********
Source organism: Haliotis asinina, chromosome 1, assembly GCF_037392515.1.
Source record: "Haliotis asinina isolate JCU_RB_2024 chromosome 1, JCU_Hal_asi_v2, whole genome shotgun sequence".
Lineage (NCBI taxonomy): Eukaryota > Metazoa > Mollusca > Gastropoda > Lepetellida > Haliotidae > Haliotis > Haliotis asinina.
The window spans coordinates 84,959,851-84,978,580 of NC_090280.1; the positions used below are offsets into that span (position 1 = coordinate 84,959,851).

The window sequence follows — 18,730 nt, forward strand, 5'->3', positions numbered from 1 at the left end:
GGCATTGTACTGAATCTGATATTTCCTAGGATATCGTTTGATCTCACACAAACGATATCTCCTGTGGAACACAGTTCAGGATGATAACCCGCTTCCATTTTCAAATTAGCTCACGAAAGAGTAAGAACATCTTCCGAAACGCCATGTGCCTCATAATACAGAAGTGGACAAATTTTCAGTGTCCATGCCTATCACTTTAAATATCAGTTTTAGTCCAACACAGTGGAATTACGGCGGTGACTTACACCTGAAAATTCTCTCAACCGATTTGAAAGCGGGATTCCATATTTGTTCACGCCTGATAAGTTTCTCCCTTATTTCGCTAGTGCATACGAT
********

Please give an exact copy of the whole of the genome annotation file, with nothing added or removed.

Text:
Source organism: Haliotis asinina, chromosome 1, assembly GCF_037392515.1.
Source record: "Haliotis asinina isolate JCU_RB_2024 chromosome 1, JCU_Hal_asi_v2, whole genome shotgun sequence".
Lineage (NCBI taxonomy): Eukaryota > Metazoa > Mollusca > Gastropoda > Lepetellida > Haliotidae > Haliotis > Haliotis asinina.
The window spans coordinates 84,959,851-84,978,580 of NC_090280.1; the positions used below are offsets into that span (position 1 = coordinate 84,959,851).

The window sequence follows — 18,730 nt, forward strand, 5'->3', positions numbered from 1 at the left end:
GGCATTGTACTGAATCTGATATTTCCTAGGATATCGTTTGATCTCACACAAACGATATCTCCTGTGGAACACAGTTCAGGATGATAACCCGCTTCCATTTTCAAATTAGCTCACGAAAGAGTAAGAACATCTTCCGAAACGCCATGTGCCTCATAATACAGAAGTGGACAAATTTTCAGTGTCCATGCCTATCACTTTAAATATCAGTTTTAGTCCAACACAGTGGAATTACGGCGGTGACTTACACCTGAAAATTCTCTCAACCGATTTGAAAGCGGGATTCCATATTTGTTCACGCCTGATAAGTTTCTCCCTTATTTCGCTAGTGCATACGAT